Papa-Lo has only had one hour’s sleep; something is troubling his spirit. He feels that Cubans have “infiltrated” Jamaica. Last year, Peter Nasser warned Papa-Lo to tell the community not to eat anything made with flour. Papa-Lo barely paid attention, and within a few weeks over a dozen people were struck with violent vomiting and diarrhea and died. The health minister claimed that the flour imported to Jamaica from Germany had been poisoned with a weed killer called “Mother-in-Law poison,” but the people suspected this was not true.
Once again, the Jamaican government is shown to be inept at best––and deeply corrupt at worst. The Jamaican population, made extremely vulnerable by poverty, is left defenseless by corrupt politicians. It is no wonder that there seems to very little trust between the people and their elected officials.
Papa-Lo explains that the PNP have never gone into the ghetto voluntarily, and that it was the JLP who built Copenhagen City in the 1950s, affording the residents the opportunity to wash themselves in private. After that, the PNP built the “piece of shit place they call the Eight Lanes.” Both parties know that whoever wins West Kingston wins the general election, and as a result in 1974 the PNP hired two men from Jungle to begin a war in the ghetto. The men even attacked a funeral, at which point it was clear that the way things used to work no longer applied.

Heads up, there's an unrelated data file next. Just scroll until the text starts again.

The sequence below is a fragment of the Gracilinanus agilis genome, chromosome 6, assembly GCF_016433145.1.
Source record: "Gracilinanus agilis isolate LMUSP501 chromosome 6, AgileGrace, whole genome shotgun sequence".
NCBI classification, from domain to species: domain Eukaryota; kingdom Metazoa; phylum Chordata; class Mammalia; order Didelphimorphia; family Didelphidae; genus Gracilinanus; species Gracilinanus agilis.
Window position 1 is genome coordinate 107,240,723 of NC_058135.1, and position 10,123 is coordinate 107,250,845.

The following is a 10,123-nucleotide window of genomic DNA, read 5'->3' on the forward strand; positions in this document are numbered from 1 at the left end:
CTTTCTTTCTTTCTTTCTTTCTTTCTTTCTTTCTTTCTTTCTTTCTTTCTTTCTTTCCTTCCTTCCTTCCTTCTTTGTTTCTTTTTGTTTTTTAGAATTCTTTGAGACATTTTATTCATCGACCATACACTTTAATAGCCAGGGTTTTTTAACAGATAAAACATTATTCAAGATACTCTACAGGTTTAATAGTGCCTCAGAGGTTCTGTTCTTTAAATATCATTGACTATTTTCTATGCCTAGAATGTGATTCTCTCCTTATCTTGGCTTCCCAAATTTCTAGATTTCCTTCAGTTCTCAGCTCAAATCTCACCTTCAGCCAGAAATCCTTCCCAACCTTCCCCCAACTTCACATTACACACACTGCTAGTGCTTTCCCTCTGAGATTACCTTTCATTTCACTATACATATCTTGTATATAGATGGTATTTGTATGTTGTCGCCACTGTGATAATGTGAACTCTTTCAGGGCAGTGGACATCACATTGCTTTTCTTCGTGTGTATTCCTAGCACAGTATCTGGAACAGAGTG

It is perhaps ironic that Papa-Lo, who is one of the oldest gangsters in the ghetto and thus remembers the long history of violence that preexisted the current moment, is also one of the most optimistic characters in the novel. Given the extent to which Jamaica’s entire history is characterized by chaos, brutality, and neglect, how is it possible for Papa-Lo to feel hope for the future?
The PNP won the 1972 election and immediately drove JLP voters out of their jobs. They began killing ruthlessly, even murdering PNP voters if they were union members. However, they never came to Copenhagen City, and eventually Josey retaliated by burning down Lane Number Six and killing everyone in Lane Number Seven. Papa-Lo and Josey killed the men the PNP had hired to begin the ghetto war. That was a year ago, and now there are many people in Kingston who blame Papa-Lo for destroying their hope for the future. People think Papa-Lo is going soft because of killing the schoolboy, but in fact what is making him “lose it” is that he should feel bad about that murder and doesn’t.
People assume that Papa-Lo felt guilt over killing the boy, but this theory does not make much sense given that Papa-Lo has been mercilessly killing people for years. The true reason for Papa-Lo’s change of heart is surprisingly similar to Bam-Bam’s reaction when Josey made him kill for the first time: both are struck by a feeling of emptiness. Josey’s regret seems to come from the fact that it is too late to change his own numbness to violence.